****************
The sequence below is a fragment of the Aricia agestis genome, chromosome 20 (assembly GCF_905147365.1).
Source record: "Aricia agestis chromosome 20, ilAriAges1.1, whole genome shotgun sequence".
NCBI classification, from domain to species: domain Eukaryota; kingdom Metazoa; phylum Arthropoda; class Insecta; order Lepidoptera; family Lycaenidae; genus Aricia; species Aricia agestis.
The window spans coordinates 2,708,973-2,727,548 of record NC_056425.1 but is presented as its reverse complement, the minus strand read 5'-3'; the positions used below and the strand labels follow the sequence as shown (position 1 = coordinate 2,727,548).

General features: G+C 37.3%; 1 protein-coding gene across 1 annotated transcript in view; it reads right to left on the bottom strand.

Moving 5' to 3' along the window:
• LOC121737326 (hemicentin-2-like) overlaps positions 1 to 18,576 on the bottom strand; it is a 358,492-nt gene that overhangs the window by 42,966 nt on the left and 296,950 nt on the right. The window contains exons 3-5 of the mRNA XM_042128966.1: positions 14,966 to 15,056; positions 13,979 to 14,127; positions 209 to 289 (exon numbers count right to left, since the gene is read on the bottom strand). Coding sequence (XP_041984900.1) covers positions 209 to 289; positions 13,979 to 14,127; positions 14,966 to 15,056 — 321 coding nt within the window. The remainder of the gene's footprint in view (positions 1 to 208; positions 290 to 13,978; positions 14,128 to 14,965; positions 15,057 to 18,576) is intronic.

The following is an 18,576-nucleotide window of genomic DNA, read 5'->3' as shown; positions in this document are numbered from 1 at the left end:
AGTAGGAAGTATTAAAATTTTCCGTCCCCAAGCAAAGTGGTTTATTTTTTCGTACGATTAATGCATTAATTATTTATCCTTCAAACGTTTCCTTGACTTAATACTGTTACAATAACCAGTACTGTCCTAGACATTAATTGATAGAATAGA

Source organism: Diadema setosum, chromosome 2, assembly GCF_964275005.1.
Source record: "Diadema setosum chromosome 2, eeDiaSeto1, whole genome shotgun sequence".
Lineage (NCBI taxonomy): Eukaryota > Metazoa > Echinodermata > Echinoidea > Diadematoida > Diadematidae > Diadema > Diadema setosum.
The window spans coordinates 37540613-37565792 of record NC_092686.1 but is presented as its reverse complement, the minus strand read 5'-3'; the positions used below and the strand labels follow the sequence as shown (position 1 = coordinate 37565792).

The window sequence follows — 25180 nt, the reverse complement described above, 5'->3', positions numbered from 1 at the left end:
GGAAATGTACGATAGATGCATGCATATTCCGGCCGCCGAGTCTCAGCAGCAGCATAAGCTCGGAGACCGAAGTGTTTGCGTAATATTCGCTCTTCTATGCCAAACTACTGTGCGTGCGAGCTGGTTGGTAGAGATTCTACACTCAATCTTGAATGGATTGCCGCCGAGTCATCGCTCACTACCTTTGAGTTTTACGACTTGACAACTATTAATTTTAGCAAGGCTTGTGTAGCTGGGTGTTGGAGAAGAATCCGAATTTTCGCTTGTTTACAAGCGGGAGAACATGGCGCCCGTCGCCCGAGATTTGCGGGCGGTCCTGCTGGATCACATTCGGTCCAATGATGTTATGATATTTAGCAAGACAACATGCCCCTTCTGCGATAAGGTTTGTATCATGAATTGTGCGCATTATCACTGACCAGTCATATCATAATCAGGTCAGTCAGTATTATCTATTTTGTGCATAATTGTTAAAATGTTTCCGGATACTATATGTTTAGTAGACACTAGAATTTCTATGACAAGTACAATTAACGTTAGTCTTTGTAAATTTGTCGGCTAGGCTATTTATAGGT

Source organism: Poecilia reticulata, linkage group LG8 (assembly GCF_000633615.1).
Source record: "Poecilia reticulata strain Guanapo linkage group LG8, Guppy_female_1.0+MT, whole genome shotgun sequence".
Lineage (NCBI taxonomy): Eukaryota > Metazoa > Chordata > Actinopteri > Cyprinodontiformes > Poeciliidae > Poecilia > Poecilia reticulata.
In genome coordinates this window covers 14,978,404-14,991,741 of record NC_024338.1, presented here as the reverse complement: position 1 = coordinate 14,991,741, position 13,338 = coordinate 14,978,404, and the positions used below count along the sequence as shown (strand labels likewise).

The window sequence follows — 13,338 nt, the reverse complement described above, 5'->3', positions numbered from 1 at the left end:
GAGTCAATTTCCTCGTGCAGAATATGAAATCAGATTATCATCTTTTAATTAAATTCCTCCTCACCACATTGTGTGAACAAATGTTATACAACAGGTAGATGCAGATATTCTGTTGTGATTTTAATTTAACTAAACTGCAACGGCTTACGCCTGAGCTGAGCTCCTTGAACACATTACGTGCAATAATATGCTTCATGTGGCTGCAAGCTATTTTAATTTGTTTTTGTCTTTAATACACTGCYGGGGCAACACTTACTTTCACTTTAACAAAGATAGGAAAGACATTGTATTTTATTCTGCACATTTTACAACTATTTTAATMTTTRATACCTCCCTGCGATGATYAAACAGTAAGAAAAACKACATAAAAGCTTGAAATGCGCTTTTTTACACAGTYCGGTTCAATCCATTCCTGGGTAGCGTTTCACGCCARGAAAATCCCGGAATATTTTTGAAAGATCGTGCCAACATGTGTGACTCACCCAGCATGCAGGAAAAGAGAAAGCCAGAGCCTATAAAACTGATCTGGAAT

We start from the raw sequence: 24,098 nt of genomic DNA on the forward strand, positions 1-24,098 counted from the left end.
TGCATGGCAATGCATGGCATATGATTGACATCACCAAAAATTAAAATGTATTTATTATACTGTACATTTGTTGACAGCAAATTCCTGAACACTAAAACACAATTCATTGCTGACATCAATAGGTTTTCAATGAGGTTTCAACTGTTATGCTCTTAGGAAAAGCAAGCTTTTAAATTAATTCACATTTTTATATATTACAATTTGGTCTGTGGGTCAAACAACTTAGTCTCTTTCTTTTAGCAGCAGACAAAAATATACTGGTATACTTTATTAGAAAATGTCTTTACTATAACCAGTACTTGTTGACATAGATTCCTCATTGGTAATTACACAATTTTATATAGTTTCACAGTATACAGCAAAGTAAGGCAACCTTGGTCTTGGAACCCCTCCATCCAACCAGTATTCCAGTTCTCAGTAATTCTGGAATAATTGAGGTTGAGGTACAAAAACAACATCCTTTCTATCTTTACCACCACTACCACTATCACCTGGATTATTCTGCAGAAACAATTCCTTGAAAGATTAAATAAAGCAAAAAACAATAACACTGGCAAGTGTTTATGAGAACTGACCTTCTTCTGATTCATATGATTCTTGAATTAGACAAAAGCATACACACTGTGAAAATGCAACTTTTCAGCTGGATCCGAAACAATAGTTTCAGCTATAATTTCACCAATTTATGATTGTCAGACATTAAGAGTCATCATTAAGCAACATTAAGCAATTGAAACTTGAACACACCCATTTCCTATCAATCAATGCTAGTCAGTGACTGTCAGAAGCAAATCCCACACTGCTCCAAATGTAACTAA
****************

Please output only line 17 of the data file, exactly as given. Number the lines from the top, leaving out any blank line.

Source record: "Poecilia reticulata strain Guanapo linkage group LG8, Guppy_female_1.0+MT, whole genome shotgun sequence".